Moldova Launches New Anti-Corruption Body, Says Old Ones are Slow

Moldovan President Maia Sandu launched this week a new corruption monitoring body, arguing that the current anti-corruption institutions move “much slower than the corrupt groups which are stealing from this country.”  

The move came after the European Commission said last week that it will mobilise up to 600 million euros (US$731 million) in assistance to Moldova over the next three years to support post-coronavirus economic recovery and anti-corruption reforms. (Source: Flickr)The move came after the European Commission said last week that it will mobilise up to 600 million euros in assistance to Moldova to support anti-corruption reforms. (Source: Flickr.com)Sandu signed off on the new "Anticorruption Independent Consultative Committee" on Monday and the taskforce began work on Tuesday, according to Moldpres – the country’s state-run news agency. 

The new panel includes American diplomat James Wasserstrom, and other anti-corruption experts, economists, and journalists. 

Alina Radu, a Moldovan journalist who reports on nepotism and corruption in the country, is on the committee, as well Tamara Razin, an economist with the International Monetary Fund (IMF), Drago Kos, an anti-bribery expert, human rights lawyer Nadejda Hriptievschi, and anti-corruption expert Laura Stefan.

The committee is partially funded by the E.U. and the U.S., and will investigate corruption in the country's financial and banking sectors. The committee will also examine corruption issues within the state's own anti-corruption institutions.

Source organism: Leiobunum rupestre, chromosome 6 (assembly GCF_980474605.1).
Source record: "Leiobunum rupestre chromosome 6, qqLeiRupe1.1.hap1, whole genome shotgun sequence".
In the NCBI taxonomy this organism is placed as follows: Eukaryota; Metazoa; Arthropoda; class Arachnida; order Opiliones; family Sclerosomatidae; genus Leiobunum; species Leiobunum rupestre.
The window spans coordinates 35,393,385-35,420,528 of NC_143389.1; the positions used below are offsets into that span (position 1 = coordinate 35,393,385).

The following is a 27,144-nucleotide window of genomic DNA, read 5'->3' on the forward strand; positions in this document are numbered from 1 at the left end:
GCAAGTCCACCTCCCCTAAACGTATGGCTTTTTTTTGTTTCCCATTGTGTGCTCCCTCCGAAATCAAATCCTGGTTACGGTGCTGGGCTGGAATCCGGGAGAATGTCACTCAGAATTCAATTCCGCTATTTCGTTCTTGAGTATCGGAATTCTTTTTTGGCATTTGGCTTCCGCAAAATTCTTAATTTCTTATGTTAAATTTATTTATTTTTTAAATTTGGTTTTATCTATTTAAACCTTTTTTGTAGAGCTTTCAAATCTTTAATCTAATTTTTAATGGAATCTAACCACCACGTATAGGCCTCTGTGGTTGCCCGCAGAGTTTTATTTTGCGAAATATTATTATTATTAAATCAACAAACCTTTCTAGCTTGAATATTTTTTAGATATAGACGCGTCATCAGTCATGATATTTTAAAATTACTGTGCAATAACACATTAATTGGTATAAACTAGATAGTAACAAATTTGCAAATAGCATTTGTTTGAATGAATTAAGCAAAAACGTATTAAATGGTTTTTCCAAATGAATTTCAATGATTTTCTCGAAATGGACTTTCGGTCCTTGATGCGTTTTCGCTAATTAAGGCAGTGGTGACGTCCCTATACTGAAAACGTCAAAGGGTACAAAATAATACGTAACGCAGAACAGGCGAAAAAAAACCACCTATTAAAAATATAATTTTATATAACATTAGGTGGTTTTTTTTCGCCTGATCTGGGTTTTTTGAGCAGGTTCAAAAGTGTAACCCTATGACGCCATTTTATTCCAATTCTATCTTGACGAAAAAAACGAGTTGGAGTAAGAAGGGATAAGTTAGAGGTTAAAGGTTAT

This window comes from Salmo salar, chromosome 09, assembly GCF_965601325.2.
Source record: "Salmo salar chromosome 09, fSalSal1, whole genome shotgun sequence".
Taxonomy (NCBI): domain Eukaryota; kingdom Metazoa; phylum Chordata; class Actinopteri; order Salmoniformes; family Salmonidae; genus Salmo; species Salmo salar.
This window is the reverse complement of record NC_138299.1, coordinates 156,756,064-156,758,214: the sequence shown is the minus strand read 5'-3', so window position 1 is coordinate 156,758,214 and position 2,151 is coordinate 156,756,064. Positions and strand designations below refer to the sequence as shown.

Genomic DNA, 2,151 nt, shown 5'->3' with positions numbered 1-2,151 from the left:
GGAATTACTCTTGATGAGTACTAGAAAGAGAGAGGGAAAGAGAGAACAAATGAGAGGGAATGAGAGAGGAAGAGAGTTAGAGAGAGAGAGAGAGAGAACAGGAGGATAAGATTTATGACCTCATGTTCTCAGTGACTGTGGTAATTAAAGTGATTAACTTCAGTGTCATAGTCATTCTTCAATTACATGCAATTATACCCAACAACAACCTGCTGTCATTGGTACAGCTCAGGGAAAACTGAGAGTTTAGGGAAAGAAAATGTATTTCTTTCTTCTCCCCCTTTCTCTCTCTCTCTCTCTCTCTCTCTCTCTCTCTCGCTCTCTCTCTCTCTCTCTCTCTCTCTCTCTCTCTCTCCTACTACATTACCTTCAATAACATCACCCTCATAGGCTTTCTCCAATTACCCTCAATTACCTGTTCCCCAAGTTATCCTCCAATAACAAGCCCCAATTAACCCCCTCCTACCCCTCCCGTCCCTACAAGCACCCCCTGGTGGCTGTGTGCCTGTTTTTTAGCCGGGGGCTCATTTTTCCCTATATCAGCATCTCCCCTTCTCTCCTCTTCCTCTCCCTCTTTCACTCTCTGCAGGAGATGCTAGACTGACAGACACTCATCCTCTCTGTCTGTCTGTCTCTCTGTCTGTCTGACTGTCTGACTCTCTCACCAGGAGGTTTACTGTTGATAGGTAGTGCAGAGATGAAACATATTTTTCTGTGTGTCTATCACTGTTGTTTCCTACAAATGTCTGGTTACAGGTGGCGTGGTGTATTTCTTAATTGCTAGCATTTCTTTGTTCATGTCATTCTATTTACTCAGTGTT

"We want to learn why the Moldovan corruption-combating institutions are not efficient in fulfilling their duty," said Wasserstrom, an anti-corruption officer at the U.S. embassy in Afghanistan, according to Euronews.

In a statement at the launch event, the president said that "the good thing is that the citizens of the Republic of Moldova are not alone in the face of this major challenge. Thieves from the Republic of Moldova managed to make themselves known internationally. The frauds they committed have come to be known by the whole world.” 

She added that Moldova’s development partners understand the seriousness of corruption in Moldova and that they are ready to help.

The move came after the European Commission said last week that it will mobilise up to 600 million euros (US$731 million) in assistance to Moldova over the next three years to support post-coronavirus economic recovery and anti-corruption reforms.

Moldova ranks 115th out of the 180 countries in Transparency International’s 2020 Corruption Perception Index.